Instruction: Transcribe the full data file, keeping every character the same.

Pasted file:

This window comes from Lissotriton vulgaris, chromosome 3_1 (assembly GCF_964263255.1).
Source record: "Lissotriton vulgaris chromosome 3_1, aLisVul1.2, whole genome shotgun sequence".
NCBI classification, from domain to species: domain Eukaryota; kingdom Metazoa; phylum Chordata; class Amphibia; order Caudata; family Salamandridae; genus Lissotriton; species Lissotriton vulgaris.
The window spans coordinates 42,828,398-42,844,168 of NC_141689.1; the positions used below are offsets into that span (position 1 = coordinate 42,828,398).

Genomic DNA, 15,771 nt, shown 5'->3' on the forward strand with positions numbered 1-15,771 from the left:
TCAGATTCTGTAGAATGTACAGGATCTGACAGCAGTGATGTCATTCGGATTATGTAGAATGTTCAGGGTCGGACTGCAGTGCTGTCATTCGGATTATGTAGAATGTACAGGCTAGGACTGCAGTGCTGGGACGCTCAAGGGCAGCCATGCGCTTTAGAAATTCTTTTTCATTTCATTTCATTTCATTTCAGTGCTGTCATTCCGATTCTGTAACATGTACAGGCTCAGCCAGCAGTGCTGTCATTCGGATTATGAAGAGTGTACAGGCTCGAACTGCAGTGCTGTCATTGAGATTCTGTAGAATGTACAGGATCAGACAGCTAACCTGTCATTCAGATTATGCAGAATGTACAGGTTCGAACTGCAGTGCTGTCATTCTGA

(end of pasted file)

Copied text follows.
This window comes from Lissotriton vulgaris, chromosome 3_1 (assembly GCF_964263255.1).
Source record: "Lissotriton vulgaris chromosome 3_1, aLisVul1.2, whole genome shotgun sequence".
NCBI classification, from domain to species: domain Eukaryota; kingdom Metazoa; phylum Chordata; class Amphibia; order Caudata; family Salamandridae; genus Lissotriton; species Lissotriton vulgaris.
The window spans coordinates 42,828,398-42,844,168 of NC_141689.1; the positions used below are offsets into that span (position 1 = coordinate 42,828,398).

Genomic DNA, 15,771 nt, shown 5'->3' on the forward strand with positions numbered 1-15,771 from the left:
TCAGATTCTGTAGAATGTACAGGATCTGACAGCAGTGATGTCATTCGGATTATGTAGAATGTTCAGGGTCGGACTGCAGTGCTGTCATTCGGATTATGTAGAATGTACAGGCTAGGACTGCAGTGCTGGGACGCTCAAGGGCAGCCATGCGCTTTAGAAATTCTTTTTCATTTCATTTCATTTCATTTCAGTGCTGTCATTCCGATTCTGTAACATGTACAGGCTCAGCCAGCAGTGCTGTCATTCGGATTATGAAGAGTGTACAGGCTCGAACTGCAGTGCTGTCATTGAGATTCTGTAGAATGTACAGGATCAGACAGCTAACCTGTCATTCAGATTATGCAGAATGTACAGGTTCGAACTGCAGTGCTGTCATTCTGA